By Betty Lin-Fisher
Beacon Journal business writer
A program to recruit and train minority leaders to serve on nonprofit boards was rolled out in an unusual meeting room on Wednesday night: a Cuyahoga Valley Scenic Railroad train.
Forty four community members — both African-Americans and Caucasians — were on the train to discuss developing and encouraging minority leadership in nonprofit board rooms and corporations.
The John S. and James L. Knight Foundation rented the train for three invite-only conversations as a follow-up to the Beacon Journal’s Leadership Series that examined the Akron area’s aging leadership, and who is waiting in the wings. A train of interns and young professionals rode the rails in August. The final train will be next Wednesday for a discussion about bringing more women into top leadership. Half the participants on the train ride will be men, organizers said.
Wednesday’s diversity train attendees were predominantly Leadership Akron graduates, some young professionals from Torchbearers and the former Project Blueprint, a program run from 2002 through 2013 by the United Way of Summit County to train minority leaders.
The retooled program is now a joint effort between the United Way and Leadership Akron, and will be called “Diversity on Board.” The pilot class of about 20 people will start in January and continue for a year. (Editor's note: the program start has been pushed back to March 2016)
Diversity in leadership and board rooms is an important conversation, said Bernett Williams, Akron Children’s Hospital vice president of external affairs. She led an initiative that started with Leadership Akron alumni to study why more minority leaders weren’t stepping up.
“Many of us sit on boards and the topic of diversity isn’t discussed; it’s not even an afterthought,” said Williams, who is also on the United Way’s board.
Williams said there have been some “small strides” made in the conversation about diversity, but “that doesn’t mean we’ve arrived.”
“When you are in board rooms, sometimes no matter what your ethnicity is, sometimes your role is to ask the question: ‘Where are the women? Where are the young people? Where are the ethnic minorities? Where are the folks from the LGBT [lesbian, gay, bi-sexual, transgender] community?’ Continue to take part in this journey. Make this a candid conversation. In the spirit of respect, we need you to continue to talk about this,” Williams said.
Minority representation on Akron area nonprofit boards is lacking, according to a study released this spring by the GAR and Knight foundations and administered by BVU: The Center for Nonprofit Excellence.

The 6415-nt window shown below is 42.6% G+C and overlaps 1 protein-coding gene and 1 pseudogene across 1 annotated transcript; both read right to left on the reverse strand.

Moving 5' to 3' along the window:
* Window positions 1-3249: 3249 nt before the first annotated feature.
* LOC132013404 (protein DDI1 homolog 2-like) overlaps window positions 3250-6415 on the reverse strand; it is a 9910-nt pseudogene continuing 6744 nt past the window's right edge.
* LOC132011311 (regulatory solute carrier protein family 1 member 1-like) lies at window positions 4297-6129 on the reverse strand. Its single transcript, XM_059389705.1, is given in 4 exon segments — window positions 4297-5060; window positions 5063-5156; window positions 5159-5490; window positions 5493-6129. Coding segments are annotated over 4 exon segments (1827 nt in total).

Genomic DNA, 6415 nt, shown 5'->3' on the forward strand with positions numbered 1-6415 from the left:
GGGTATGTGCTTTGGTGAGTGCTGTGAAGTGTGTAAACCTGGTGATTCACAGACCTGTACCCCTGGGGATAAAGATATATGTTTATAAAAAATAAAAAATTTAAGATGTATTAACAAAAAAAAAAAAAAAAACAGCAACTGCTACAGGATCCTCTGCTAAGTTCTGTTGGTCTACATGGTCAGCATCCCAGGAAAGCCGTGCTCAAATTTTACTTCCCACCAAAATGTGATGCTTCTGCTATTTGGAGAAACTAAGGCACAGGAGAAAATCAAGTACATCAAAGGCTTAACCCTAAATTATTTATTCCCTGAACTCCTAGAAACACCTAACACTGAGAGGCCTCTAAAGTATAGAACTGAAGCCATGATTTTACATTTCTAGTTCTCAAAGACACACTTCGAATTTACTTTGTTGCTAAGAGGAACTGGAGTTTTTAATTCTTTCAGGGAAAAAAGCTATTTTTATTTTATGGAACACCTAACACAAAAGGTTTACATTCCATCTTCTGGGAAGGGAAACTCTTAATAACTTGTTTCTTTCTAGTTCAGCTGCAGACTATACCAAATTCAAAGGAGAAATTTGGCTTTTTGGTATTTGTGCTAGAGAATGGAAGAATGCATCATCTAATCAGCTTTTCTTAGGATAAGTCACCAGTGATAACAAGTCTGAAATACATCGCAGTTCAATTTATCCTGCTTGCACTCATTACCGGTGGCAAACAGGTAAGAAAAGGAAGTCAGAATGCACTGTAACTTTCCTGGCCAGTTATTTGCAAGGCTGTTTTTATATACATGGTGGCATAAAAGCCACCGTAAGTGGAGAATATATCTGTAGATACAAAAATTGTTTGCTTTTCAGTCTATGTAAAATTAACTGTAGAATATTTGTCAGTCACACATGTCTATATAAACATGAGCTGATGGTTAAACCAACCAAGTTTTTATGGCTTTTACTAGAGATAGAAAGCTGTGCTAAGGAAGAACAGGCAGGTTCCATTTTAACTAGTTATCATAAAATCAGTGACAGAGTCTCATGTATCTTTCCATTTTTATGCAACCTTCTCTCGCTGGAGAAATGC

The study found that whites make up 86 percent of all boards. Black board members compose 10 percent; Hispanics, .03 percent; Asians, 1 percent; multiracials, .03 percent; and unknown, 3 percent.
The boards of local arts organizations are 93 percent white, 6 percent black and have no Hispanics.
The study also found that boards were predominantly made up of people age 50 and older and a majority men. The study and leadership stories can be found at www.ohio.com/betty
Leadership Akron President Mark Scheffler said the program retooling was already in the works when the study came out, but “it added to the urgency of the issue in Akron.”
Among the train-goers were Democratic mayoral candidate Dan Horrigan and Republican mayoral candidate Eddie Sipplen.
Scheffler told the train: “The fact that we have two of our major mayoral candidates on the train means this is definitely an issue of great importance to our community. And there are many others who understand this issue is one of community-wide importance.”
The new revamped “Diversity on Board” program will have extras that Project Blueprint didn’t, including travel to different venues in Akron, community coaches or mentors and board shadowing.
During this week’s event, participants broke into small groups to discuss issues and report back to the train.
Decision makers must look different if there’s to be more diversity, said Kendra Preer, who runs Stark State College’s Upward Bound program.
Organizations need to expand their recruiting, she said.
“We have to shop differently,” she said. “Stop going to the same places or you’re going to get the same thing.”
People need a buddy system, or mentors, helping young professionals and women prepare to be on boards, said Ethel Vinson, manager of learning and performance at FedEx Custom Critical.
Minority board candidates also need to know how to find the right board to serve on, she said.
“We should be providing education and opportunity, not only how to be on boards, but how to interview boards. [People] should be looking for something that speaks to their passion,” said Vinson.
(Photos by Mike Cardew/Akron Beacon Journal)